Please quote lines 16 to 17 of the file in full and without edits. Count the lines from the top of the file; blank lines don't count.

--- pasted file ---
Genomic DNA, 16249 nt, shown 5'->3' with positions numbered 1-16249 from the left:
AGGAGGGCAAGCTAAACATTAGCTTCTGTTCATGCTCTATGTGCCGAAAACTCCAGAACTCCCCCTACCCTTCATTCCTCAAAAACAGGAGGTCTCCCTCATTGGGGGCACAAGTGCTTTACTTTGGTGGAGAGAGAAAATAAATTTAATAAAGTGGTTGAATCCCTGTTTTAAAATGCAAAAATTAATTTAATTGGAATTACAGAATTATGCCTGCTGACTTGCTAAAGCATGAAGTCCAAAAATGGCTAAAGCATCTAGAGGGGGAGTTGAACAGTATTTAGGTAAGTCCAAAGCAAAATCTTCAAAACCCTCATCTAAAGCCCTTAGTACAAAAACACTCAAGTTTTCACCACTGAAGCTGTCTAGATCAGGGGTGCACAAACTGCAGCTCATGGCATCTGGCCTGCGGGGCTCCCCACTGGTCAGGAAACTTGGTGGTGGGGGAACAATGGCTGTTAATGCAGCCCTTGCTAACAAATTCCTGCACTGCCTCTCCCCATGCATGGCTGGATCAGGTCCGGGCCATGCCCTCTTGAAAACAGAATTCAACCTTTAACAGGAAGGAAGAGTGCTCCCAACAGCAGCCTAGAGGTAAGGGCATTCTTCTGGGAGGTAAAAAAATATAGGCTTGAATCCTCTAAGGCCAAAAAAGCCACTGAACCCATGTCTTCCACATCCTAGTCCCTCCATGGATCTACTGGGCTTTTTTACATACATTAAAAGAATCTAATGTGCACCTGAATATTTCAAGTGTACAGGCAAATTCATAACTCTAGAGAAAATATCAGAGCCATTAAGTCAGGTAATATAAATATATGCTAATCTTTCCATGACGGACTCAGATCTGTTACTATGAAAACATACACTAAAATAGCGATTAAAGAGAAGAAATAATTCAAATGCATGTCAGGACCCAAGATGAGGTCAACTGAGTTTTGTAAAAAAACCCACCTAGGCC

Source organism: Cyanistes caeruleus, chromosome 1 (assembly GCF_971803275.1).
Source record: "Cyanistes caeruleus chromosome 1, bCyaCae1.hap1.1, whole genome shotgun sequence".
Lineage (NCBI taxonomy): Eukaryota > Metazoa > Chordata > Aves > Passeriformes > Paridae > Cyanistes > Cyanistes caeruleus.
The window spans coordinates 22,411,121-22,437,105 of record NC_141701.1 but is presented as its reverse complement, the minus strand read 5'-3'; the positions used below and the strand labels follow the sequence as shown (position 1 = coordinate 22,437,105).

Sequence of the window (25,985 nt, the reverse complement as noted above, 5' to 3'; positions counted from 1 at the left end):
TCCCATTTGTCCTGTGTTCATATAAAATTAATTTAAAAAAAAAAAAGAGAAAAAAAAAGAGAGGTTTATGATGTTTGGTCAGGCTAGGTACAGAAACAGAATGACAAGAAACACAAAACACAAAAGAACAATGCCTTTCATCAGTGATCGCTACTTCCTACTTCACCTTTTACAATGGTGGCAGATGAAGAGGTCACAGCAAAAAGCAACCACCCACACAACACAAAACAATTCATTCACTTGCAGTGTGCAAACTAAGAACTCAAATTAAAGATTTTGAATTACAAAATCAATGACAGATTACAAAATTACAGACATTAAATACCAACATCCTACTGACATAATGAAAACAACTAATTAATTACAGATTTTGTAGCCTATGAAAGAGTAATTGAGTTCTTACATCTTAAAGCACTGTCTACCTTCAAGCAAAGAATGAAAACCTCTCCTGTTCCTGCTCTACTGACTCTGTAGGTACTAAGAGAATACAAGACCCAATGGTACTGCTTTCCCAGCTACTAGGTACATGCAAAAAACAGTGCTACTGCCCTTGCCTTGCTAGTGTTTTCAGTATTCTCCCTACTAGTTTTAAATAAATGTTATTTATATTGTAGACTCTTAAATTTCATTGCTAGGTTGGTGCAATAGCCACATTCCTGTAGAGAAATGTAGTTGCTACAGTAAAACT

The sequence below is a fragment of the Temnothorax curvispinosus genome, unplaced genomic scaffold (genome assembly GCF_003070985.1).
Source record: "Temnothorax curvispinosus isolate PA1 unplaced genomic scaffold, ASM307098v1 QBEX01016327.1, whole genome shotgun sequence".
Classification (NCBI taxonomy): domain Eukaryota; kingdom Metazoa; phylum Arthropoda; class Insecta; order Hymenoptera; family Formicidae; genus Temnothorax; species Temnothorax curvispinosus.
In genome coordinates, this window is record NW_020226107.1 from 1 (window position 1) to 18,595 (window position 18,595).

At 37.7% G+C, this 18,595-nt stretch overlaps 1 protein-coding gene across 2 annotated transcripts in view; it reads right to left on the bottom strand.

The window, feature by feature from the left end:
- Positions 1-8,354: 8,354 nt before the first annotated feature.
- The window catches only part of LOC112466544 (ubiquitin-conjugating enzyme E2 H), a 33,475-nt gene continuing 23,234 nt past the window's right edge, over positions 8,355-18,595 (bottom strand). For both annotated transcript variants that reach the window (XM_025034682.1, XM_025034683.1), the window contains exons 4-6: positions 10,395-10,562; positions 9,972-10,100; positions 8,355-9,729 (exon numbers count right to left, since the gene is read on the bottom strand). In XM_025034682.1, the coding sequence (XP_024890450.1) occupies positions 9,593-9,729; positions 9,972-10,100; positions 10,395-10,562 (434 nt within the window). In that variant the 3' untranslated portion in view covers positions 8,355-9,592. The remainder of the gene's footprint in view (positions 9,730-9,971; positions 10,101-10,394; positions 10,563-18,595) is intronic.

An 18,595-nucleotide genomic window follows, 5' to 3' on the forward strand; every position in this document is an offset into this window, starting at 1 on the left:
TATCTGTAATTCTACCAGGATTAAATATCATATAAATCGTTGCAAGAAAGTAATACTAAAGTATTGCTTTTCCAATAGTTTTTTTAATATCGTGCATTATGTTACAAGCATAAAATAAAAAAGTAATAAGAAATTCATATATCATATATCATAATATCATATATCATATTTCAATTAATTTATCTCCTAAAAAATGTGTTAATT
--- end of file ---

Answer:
- The window catches only part of LOC112466544 (ubiquitin-conjugating enzyme E2 H), a 33,475-nt gene continuing 23,234 nt past the window's right edge, over positions 8,355-18,595 (bottom strand). For both annotated transcript variants that reach the window (XM_025034682.1, XM_025034683.1), the window contains exons 4-6: positions 10,395-10,562; positions 9,972-10,100; positions 8,355-9,729 (exon numbers count right to left, since the gene is read on the bottom strand). In XM_025034682.1, the coding sequence (XP_024890450.1) occupies positions 9,593-9,729; positions 9,972-10,100; positions 10,395-10,562 (434 nt within the window). In that variant the 3' untranslated portion in view covers positions 8,355-9,592. The remainder of the gene's footprint in view (positions 9,730-9,971; positions 10,101-10,394; positions 10,563-18,595) is intronic.

An 18,595-nucleotide genomic window follows, 5' to 3' on the forward strand; every position in this document is an offset into this window, starting at 1 on the left: